It’s hard to figure out where I should start with this book, because there’s a lot of places where I could start.

The Name of the Rose is set in 1327, and the struggles of the Christian church in northern Italy form the real background of the novel. The early 14th century comes through very clearly throughout the pages of the book, and as a historical novel it does extremely well. Various struggles surrounding the idea poverty and the church, heresy, the nature of heresy, the changing nature of towns and power, the emperor and the pope are all there, and come to life as much as the monastery that provides the setting of all the action.

However, all of this is part of the secondary plot, and form long passages that distract from what is technically the main action. The center of the book is a series of murders at a Benedictine monastery, which are investigated by the two main characters. (The main—not viewpoint—character, William of Baskerville, is an obvious homage to the origin of the mystery story, Sherlock Holmes.) The mystery itself is less successful, partially because all the other parts of the book demand too much time to keep it moving consistently, but more because the story is more of a tragedy than the mystery it presents itself as.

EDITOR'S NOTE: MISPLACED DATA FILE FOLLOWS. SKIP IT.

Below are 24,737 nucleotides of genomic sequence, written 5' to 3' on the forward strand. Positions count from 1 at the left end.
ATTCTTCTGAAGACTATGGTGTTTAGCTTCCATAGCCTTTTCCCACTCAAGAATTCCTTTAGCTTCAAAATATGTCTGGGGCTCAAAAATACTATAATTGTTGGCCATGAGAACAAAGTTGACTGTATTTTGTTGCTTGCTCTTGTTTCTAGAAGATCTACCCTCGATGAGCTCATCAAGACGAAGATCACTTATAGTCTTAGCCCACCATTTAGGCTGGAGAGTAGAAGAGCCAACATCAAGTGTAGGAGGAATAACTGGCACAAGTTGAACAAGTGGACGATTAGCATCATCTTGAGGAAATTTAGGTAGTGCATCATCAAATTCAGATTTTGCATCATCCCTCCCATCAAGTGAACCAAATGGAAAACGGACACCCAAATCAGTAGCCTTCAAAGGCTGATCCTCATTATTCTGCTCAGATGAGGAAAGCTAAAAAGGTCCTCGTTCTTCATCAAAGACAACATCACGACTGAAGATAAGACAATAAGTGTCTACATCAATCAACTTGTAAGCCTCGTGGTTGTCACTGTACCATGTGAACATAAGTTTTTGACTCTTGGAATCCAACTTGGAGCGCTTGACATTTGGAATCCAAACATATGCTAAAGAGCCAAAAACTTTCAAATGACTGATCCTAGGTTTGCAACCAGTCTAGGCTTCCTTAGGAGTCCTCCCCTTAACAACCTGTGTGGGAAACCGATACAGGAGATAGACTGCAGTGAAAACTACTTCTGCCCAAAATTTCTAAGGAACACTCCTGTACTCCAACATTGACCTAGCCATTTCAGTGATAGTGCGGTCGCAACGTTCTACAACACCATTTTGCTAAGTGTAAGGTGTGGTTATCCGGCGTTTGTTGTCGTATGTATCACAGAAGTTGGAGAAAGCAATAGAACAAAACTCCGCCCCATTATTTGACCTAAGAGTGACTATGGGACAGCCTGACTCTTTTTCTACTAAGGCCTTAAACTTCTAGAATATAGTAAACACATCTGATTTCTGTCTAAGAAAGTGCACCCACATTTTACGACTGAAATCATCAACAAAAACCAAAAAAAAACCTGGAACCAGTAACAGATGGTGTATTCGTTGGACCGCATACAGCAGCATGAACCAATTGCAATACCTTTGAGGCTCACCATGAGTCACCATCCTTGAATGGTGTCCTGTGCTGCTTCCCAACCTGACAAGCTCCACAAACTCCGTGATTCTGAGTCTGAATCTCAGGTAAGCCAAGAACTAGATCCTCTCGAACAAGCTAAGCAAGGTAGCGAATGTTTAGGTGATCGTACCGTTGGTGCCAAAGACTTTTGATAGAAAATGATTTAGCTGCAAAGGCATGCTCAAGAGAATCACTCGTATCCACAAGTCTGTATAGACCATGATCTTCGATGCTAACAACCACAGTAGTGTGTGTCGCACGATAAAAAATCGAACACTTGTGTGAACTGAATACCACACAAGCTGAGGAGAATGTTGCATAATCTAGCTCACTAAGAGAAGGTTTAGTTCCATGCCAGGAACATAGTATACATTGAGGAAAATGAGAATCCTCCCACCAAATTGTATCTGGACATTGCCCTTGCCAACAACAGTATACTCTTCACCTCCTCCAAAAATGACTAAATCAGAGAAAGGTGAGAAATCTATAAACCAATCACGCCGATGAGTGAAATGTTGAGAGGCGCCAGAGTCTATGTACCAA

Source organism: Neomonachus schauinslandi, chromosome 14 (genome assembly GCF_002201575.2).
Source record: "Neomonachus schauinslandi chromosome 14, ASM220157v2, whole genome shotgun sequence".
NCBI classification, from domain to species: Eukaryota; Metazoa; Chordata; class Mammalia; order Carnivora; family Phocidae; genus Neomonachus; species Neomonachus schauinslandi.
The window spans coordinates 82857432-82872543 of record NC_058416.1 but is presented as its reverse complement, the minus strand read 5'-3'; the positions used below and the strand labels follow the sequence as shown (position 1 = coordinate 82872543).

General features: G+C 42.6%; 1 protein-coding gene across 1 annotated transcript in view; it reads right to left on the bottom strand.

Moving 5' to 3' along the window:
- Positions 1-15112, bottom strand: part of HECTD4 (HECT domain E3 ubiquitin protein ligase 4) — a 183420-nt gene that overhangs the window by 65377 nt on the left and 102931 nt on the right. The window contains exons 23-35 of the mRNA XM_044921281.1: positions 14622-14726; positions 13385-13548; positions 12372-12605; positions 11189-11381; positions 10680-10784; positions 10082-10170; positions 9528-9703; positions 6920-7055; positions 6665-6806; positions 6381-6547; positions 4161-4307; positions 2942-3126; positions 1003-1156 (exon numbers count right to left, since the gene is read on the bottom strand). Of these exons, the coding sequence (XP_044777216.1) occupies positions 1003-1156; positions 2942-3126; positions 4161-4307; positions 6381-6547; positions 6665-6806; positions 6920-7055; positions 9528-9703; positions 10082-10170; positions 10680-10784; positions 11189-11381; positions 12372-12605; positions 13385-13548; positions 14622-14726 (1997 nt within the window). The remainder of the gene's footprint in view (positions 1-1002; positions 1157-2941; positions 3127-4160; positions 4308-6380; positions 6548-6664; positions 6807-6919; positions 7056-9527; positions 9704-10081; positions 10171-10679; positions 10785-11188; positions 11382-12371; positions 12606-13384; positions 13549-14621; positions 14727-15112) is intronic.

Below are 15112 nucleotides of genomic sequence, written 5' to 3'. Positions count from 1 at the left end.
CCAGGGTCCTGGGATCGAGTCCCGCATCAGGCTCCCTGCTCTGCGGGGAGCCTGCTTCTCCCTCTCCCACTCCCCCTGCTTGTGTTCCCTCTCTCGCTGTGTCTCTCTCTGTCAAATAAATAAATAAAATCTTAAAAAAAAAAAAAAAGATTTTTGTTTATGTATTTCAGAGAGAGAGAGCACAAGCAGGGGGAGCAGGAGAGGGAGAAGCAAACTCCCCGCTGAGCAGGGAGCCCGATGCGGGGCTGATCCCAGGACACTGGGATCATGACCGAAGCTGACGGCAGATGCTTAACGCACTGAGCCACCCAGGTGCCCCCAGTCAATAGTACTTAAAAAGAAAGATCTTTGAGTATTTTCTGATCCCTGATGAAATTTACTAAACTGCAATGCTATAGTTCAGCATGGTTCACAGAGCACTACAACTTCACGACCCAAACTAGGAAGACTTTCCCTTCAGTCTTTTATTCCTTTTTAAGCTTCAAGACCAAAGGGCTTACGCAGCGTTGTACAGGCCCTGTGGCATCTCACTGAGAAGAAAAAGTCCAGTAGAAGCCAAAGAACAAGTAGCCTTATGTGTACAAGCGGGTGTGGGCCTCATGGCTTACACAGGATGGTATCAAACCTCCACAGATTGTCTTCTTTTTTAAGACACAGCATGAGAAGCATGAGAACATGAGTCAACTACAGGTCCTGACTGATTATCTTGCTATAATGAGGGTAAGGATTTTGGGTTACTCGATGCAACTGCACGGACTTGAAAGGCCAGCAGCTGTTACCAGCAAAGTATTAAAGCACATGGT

The book is well-written, even in translation from Italian, and well worth reading for a good combination of prose, history and mystery, but it tends towards the overwrought and long-winded.